In this thesis, density functional theory (DFT) and molecular dynamics (MD) are used to explore novel electrolyte systems and the interfacial chemistry of electrolyte/Li metal surfaces. In the first part, the electronic structure and possible decompositions pathways of organic carbonates at the Li metal surface are investigated, which provide information about initial SEI formation. Computed X-ray photoelectron spectroscopy (XPS) for these interfacial compounds is used as a tool to find likely electrolyte decomposition pathways and are supported by direct comparison with the experimental results. The electronic structure and computed XPS spectra of electrolyte solvents and the LiNO3 additive on Li metal by DFT provide atomistic insights into the interphase layer.

Solid polymer electrolytes (SPEs) are promising electrolytes to be used with the Li metal electrode. In the second part of the thesis, MD simulations of poly(ethylene oxide) (PEO) doped with LiTFSI salt/Li metal interface demonstrate the impact of the surface on the structure and dynamics of the electrolyte. A new interfacial potential model for MD simulations is also developed for the interactions at the SPE/metal interface, which can better capture this chemical interplay. Moreover, the approach to improve the ionic conductivity of SPEs by adding side-chains to the backbone of polymers is scrutinized through MD simulations of the poly(trimethylene carbonate) (PTMC) system. While providing polymer flexibility, a hindering effects of the side-chains on Li+ ion diffusions through reduced coordination site connectivity is observed.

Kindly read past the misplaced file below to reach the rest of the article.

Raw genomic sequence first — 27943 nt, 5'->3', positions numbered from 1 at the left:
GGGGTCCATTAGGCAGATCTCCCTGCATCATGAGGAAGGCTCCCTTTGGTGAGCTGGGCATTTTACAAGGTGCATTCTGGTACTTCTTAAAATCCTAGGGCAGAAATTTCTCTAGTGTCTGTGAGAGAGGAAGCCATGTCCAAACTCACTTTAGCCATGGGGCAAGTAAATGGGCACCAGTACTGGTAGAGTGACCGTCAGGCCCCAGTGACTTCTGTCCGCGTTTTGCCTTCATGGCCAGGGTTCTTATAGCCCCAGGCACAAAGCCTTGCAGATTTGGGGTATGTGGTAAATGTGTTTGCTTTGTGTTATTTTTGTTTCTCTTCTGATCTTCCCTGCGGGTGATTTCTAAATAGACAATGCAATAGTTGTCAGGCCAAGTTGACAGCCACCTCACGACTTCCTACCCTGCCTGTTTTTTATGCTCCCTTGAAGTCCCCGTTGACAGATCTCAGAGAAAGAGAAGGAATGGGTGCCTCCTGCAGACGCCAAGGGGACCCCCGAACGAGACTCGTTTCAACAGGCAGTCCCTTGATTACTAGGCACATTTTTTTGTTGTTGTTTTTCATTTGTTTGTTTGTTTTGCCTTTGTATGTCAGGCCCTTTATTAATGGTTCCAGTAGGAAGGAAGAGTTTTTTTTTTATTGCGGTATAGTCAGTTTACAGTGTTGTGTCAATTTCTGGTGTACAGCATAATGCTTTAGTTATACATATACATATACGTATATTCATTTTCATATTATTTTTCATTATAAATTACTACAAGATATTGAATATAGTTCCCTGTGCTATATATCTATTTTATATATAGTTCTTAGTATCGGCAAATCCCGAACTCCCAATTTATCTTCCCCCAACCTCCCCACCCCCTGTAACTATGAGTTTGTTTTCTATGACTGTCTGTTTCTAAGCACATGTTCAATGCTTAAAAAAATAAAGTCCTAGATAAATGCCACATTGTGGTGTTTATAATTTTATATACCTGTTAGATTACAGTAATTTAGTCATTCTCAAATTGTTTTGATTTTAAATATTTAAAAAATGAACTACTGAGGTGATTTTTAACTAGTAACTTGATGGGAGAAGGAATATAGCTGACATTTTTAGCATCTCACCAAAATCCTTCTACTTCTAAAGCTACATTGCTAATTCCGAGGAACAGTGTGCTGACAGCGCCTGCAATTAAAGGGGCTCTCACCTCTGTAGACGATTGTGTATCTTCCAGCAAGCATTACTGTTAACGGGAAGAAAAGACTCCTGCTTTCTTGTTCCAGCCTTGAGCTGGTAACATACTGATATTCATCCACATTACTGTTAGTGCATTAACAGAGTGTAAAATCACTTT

In the final part, different polymer hosts interacting with Li metal are explored, and rapid decomposition of polycarbonates and polyester on the surface is seen. The complexes of these polymers with LiTFSI and LiFSI showed significant changes in the computed electrochemical stability window and salt degradations. Lastly, Li2O was obtained by DFT calculations as a thermodynamically stable layer on the surface of the Li metal oxidized by PEO.

The modelling studies performed in this thesis highlight the applicability of these techniques in order to probe the SEI and electrolyte properties in LMBs at the atomistic level.

Place, publisher, year, edition, pages
Uppsala: Acta Universitatis Upsaliensis, 2019. p. 81
Series
Digital Comprehensive Summaries of Uppsala Dissertations from the Faculty of Science and Technology, ISSN 1651-6214 ; 1830
Keywords
Li-metal battery, solid polymer electrolyte, density functional theory, molecular dynamics simulation, solid electrolyte interphase
National Category
Natural Sciences
Identifiers
urn:nbn:se:uu:diva-390066 (URN)978-91-513-0703-9 (ISBN)
Public defence
2019-09-20, Polhemsalen, 10134, Ångstrom Laboratory, Lägerhyddsvägen 1, Uppsala, 09:15 (English)
Opponent
Supervisors
Available from: 2019-08-30 Created: 2019-08-05 Last updated: 2019-09-17

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Ebadi, MahsaBrandell, DanielAraujo, Carlos Moyses